The wheels in your head might start slowing down at about age 24.
That's according to a new study that says cognitive-motor skills begin to decline at a relatively early age.
Researchers at Simon Fraser University in Canada tested reaction times of more than 3,000 volunteers, ages 16-44, by having them play “StarCraft 2,” a fast-paced video game that tests players’ real-time strategy abilities. Reaction time and multitasking are of the essence in this game.
According to the study,"'StarCraft 2' is of interest to psychologists for the same reasons that Go, chess, and bridge are interesting," due to the strategic planning required and the unpredictability of an opponent's move. Researchers also noted that the video game offers unique insights into how the brain works: "'StarCraft 2' progresses in real time, conferring a large advantage to players who can act and make decisions quickly."
The study, published in the peer-reviewed journal PLOS One on April 9, analyzed the amount of time it took players to react to new stimuli on the screen. Researchers found that the first sign of a decline in volunteers' reaction time started at age 24.
However, with older age comes greater experience, which researchers say may compensate for the age-related lag in speed.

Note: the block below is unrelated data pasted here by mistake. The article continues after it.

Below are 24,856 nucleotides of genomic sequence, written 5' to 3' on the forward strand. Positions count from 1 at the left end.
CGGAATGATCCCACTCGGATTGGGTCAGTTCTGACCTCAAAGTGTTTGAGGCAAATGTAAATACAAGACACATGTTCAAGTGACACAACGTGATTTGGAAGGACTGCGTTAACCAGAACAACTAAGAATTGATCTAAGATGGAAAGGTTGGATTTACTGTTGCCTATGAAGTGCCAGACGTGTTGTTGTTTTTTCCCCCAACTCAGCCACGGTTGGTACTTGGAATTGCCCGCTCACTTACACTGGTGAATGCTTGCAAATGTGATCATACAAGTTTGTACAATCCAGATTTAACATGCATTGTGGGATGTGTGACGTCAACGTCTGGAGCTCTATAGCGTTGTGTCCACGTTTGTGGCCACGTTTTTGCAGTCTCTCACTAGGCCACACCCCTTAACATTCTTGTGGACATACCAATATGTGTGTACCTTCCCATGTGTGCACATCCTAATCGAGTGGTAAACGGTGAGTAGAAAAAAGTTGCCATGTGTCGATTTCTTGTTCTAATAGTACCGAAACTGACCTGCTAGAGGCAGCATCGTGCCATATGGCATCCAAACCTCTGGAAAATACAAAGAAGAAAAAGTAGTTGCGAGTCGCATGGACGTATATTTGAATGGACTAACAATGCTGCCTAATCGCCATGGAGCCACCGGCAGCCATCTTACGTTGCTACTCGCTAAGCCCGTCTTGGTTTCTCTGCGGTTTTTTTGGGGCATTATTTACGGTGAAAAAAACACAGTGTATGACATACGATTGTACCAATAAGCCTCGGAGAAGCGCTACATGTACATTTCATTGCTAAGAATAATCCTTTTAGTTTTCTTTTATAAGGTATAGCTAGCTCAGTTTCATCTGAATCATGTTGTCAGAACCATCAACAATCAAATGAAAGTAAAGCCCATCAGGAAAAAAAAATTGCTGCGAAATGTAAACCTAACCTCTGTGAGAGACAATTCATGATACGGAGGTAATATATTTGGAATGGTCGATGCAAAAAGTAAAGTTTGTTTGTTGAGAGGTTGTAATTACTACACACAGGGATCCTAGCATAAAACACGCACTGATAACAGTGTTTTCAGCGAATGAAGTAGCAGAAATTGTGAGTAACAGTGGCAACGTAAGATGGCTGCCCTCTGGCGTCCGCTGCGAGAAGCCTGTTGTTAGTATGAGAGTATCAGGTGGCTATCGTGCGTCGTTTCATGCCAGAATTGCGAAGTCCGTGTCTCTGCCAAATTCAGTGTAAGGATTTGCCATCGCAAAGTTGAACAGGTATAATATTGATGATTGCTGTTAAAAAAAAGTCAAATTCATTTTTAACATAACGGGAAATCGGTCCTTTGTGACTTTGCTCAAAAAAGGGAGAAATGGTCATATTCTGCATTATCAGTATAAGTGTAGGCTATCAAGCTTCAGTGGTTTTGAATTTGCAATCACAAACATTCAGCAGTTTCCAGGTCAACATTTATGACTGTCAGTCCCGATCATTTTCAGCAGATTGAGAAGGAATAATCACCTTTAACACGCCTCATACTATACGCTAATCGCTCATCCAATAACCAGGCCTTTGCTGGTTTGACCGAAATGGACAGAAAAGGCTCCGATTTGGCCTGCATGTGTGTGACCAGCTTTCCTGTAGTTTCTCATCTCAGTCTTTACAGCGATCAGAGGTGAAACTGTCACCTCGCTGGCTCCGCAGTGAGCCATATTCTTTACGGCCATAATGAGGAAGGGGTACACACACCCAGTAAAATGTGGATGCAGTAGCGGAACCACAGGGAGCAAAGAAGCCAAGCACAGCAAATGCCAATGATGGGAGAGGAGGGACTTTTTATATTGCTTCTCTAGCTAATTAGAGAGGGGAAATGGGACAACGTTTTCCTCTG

“Experience nevertheless allows one to compensate for these declines indirectly. In our study, older players appear to hold their own despite their declines, perhaps by decreasing their cognitive load through the use of simplified strategies or improved use of the game interface," the study says.
A recent study out of Germany on the relation between age and brain function likened older people's decline in cognitive speed to the functionality of older computer hard drives: As more information is uploaded to the brain over time it starts to slow down, in a similar way to how a hard drive with an overabundance of information is slower than a new hard drive.
So, while we may slow down as we gray, it might be because we're getting smarter.
Though scientists aren't exactly sure why the brain decelerates with age, neurologist Geoffrey A. Kerchner, of the Stanford University School of Medicine, says it may be the result of a multitude of risk factors, genetics and the effects of overall wear and tear on the brain. But it also may be repairable with some minor lifestyle changes.
"[S]lowed information processing affects almost every aging adult to some degree, and the line between normal and abnormal is fuzzy," Kerchner told the Scientific American in March 2014. "A person may sustain or even improve information processing speed by paying close attention to vascular risk factors, engaging in regular aerobic exercise, eating well and continuing to challenge oneself intellectually."
(Hat tip, Time)